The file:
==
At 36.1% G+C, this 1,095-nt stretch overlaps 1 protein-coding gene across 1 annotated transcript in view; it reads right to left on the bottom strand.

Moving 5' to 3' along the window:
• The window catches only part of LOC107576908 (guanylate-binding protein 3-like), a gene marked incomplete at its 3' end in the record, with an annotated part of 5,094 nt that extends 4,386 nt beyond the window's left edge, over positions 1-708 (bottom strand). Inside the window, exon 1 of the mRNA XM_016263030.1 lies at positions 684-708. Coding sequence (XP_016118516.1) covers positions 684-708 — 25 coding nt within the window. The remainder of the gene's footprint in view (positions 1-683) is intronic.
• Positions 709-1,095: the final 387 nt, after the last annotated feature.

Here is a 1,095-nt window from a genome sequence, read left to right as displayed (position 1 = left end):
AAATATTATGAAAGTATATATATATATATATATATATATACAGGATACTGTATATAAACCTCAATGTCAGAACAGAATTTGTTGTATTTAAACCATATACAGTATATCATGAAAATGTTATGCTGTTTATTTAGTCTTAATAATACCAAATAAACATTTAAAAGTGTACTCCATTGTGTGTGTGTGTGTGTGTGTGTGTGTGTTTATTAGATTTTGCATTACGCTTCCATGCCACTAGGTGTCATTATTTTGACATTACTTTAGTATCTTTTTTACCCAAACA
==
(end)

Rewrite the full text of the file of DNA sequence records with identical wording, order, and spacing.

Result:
At 36.1% G+C, this 1,095-nt stretch overlaps 1 protein-coding gene across 1 annotated transcript in view; it reads right to left on the bottom strand.

Moving 5' to 3' along the window:
• The window catches only part of LOC107576908 (guanylate-binding protein 3-like), a gene marked incomplete at its 3' end in the record, with an annotated part of 5,094 nt that extends 4,386 nt beyond the window's left edge, over positions 1-708 (bottom strand). Inside the window, exon 1 of the mRNA XM_016263030.1 lies at positions 684-708. Coding sequence (XP_016118516.1) covers positions 684-708 — 25 coding nt within the window. The remainder of the gene's footprint in view (positions 1-683) is intronic.
• Positions 709-1,095: the final 387 nt, after the last annotated feature.

Here is a 1,095-nt window from a genome sequence, read left to right as displayed (position 1 = left end):
AAATATTATGAAAGTATATATATATATATATATATATATACAGGATACTGTATATAAACCTCAATGTCAGAACAGAATTTGTTGTATTTAAACCATATACAGTATATCATGAAAATGTTATGCTGTTTATTTAGTCTTAATAATACCAAATAAACATTTAAAAGTGTACTCCATTGTGTGTGTGTGTGTGTGTGTGTGTGTGTTTATTAGATTTTGCATTACGCTTCCATGCCACTAGGTGTCATTATTTTGACATTACTTTAGTATCTTTTTTACCCAAACA